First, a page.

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Living with Dementia

Differential diagnosis of dementia

  • - Dementia News
  • Aug 21, 2011
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  • Viewed: 7421
Tags: | agnosia | alzheimer's disease | american psychiatric association | aphasia |

Aging and cognitive decline

There is a natural age-associated modification in cognition. As a consequence, it can be problematic distinguishing between cognitive impairment associated with normal aging and early dementia. In addition, ‘mild cognitive impairment’ (MCI) can be experienced. This is characterized by an abnormal level of cognitive impairment, albeit that it does not fulfill dementia criteria as it is insufficient to cause functional decline. It should be noted that MCI is not a feature of normal aging. Some individuals develop MCI but do not develop dementia. However, many patients with MCI do go on to develop dementia.

It is important to distinguish the early stages of dementia from the cognitive changes that can occur with normal aging. During normal aging, the ability to learn and acquire information declines gradually. The ability to recall information remains relatively preserved. This is very different from the early stages of dementia, in particular AD. In AD, there is a progressive decline in learning and the ability to recall information.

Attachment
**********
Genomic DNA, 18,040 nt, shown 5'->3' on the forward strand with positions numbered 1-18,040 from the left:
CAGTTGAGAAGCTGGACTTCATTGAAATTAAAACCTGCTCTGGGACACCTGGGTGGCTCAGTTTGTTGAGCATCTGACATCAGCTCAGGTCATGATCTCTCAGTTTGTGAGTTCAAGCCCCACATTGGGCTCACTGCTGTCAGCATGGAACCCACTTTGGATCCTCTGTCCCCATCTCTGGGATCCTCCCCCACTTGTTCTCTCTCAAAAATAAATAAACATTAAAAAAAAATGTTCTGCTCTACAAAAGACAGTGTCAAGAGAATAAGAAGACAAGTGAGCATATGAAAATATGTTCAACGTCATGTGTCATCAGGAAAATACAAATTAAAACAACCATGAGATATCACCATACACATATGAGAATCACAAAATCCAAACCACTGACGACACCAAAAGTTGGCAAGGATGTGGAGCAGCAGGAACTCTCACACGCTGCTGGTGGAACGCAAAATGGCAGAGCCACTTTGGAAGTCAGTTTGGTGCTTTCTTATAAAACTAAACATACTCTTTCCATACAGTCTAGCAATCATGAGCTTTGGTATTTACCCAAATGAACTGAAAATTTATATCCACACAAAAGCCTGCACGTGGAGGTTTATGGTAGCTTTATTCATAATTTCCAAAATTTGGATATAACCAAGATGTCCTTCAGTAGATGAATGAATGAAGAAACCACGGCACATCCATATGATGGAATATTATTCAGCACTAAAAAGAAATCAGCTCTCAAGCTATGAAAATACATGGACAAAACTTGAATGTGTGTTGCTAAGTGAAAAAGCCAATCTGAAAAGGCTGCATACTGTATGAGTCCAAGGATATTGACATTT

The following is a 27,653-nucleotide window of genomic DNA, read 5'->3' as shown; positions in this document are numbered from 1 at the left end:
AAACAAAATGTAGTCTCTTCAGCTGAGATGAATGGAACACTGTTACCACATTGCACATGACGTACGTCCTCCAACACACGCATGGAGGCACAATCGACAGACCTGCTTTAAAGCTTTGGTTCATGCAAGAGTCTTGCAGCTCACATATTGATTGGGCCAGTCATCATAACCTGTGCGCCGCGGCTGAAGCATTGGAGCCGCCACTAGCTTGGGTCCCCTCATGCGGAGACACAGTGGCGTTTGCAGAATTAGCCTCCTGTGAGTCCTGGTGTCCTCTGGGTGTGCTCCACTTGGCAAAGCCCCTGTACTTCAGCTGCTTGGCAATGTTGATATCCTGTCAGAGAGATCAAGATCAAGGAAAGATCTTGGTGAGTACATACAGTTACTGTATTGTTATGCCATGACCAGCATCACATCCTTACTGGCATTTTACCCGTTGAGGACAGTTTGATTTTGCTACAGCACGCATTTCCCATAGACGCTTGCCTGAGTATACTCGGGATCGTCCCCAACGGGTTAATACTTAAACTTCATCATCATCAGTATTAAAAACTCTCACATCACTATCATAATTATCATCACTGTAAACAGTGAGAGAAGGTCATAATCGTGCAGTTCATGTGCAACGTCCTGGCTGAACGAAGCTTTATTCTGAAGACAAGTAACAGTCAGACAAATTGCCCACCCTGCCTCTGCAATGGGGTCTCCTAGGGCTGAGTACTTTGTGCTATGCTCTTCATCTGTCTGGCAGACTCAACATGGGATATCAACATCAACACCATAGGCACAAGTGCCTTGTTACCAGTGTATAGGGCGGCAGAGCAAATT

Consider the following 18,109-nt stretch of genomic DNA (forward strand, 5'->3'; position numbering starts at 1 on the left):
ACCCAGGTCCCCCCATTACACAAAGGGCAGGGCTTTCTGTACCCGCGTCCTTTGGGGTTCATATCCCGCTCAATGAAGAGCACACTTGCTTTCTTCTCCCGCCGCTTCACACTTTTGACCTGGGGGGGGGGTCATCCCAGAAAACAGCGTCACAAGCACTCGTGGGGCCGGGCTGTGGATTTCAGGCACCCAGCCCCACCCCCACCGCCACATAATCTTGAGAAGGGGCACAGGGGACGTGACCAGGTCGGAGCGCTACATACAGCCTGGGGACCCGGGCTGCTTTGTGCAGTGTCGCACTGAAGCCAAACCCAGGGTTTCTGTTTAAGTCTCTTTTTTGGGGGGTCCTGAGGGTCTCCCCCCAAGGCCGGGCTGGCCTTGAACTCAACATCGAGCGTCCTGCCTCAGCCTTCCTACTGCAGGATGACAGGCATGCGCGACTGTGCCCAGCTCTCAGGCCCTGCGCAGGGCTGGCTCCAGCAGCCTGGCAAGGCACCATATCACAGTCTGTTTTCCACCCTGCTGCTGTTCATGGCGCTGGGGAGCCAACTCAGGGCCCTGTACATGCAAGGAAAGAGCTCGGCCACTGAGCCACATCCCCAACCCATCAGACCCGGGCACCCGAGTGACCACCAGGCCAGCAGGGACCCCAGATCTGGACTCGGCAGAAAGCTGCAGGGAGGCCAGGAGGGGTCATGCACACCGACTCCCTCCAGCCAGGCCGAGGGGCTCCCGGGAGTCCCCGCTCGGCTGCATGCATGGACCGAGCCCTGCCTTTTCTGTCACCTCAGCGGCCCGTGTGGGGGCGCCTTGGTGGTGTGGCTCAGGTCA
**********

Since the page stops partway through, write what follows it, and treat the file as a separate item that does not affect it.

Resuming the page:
Dementia, delirium, depression and drugs

If a patient presents with memory loss, the differential diagnosis should include the ‘4 Ds’; delirium, depression, drugs, and dementia.

The cognitive impairment that often accompanies delirium and depression can be mistaken for, or can coexist with, dementia. Evidence of delirium or depression should be addressed promptly. Although delirium is common in older adults with acute illnesses, it often goes unrecognized in the clinical setting. Likewise, although depression occurs frequently in older adults, it is under-diagnosed. Some of the factors to distinguish dementia from delirium are detailed in Table 2 below.
imageTable 2. Distinguishing between degenerative dementia and delirium (Ham 1997, reproduced by kind permission of Mosby-Year Book, Inc.)

It is essential that delirium is discounted as early as possible. The underlying physical disorder, together with decline in cognition, may constitute a medical emergency. Immediate evaluation of the underlying causes and initiation of possible treatment is imperative.

It can be difficult to differentiate between dementia and depression. Depression can manifest as dementia, or the dementia syndrome of depression (depressive pseudodementia) (Table 3). Conversely, dementia can present with depressive symptoms in the early stages of the illness. Depression and dementia, as well as many other illnesses in old age, may coexist. Up to 50% of individuals diagnosed with dementia will have coexisting depressive symptoms at some point in their illness.

image Table 3. Distinguishing between degenerative dementia and depression (Ham 1997, Mosby-Year Book, Inc., adapted from Wells 1979. Reproduced by kind permission of the American Psychiatric Association)

Many medications can cause dementia-like states, including over-the-counter products. All medications should be carefully assessed and treatment ceased if appropriate.

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Developed from scientific presentations at a special IPA meeting.
Sponsored by an educational grant from Pfizer Inc and Eisai Ltd.

International Psychogeriatric Association

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